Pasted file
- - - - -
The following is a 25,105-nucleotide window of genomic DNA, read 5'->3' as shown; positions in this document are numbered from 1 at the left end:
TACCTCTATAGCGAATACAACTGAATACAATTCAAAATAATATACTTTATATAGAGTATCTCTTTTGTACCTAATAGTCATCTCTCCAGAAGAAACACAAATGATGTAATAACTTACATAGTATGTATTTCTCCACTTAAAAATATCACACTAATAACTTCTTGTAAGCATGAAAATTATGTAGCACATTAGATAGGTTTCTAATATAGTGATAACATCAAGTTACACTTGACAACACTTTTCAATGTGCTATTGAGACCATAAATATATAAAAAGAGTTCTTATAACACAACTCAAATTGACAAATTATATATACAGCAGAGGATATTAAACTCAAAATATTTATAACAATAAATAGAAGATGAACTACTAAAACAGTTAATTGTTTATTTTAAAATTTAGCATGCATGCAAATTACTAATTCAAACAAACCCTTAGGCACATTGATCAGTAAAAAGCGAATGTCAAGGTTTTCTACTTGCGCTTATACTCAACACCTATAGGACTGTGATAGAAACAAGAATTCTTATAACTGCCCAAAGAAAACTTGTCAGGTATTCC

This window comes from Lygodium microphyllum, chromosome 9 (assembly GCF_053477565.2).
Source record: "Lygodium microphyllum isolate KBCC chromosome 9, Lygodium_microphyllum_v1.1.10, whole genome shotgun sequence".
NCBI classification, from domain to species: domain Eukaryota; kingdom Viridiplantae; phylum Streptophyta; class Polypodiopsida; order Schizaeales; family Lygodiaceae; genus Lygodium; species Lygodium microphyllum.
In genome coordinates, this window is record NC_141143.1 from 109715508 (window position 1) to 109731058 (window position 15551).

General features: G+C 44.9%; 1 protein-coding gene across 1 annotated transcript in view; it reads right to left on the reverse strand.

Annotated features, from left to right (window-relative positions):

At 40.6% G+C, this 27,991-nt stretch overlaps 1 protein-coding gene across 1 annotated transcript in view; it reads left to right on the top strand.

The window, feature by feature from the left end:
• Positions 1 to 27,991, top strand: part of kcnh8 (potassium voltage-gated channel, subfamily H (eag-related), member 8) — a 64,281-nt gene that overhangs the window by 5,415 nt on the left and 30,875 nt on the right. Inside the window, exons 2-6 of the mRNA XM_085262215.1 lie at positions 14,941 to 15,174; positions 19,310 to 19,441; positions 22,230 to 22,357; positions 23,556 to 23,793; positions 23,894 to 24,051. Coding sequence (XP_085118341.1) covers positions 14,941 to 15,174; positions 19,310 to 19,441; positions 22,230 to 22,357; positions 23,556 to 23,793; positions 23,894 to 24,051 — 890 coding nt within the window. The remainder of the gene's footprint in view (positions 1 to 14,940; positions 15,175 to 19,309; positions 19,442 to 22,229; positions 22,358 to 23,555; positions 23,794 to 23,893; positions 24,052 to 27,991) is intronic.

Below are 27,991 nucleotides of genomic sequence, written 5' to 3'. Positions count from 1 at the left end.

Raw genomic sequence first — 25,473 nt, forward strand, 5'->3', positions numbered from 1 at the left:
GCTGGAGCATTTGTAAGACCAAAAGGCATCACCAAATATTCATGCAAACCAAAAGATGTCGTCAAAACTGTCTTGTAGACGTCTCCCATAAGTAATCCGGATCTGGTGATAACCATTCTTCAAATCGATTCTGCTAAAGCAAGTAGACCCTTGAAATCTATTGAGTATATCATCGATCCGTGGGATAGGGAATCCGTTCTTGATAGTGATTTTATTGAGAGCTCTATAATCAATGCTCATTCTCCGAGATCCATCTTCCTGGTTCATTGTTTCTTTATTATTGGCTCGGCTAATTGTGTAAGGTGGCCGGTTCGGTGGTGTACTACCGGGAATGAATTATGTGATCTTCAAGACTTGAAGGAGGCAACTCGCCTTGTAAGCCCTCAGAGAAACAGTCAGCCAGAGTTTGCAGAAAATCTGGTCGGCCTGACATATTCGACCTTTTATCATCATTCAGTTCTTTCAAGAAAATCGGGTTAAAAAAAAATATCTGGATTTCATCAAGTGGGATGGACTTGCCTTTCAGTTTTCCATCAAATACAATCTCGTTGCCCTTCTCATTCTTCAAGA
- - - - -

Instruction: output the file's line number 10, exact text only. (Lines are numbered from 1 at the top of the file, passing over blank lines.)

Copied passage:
The window, feature by feature from the left end: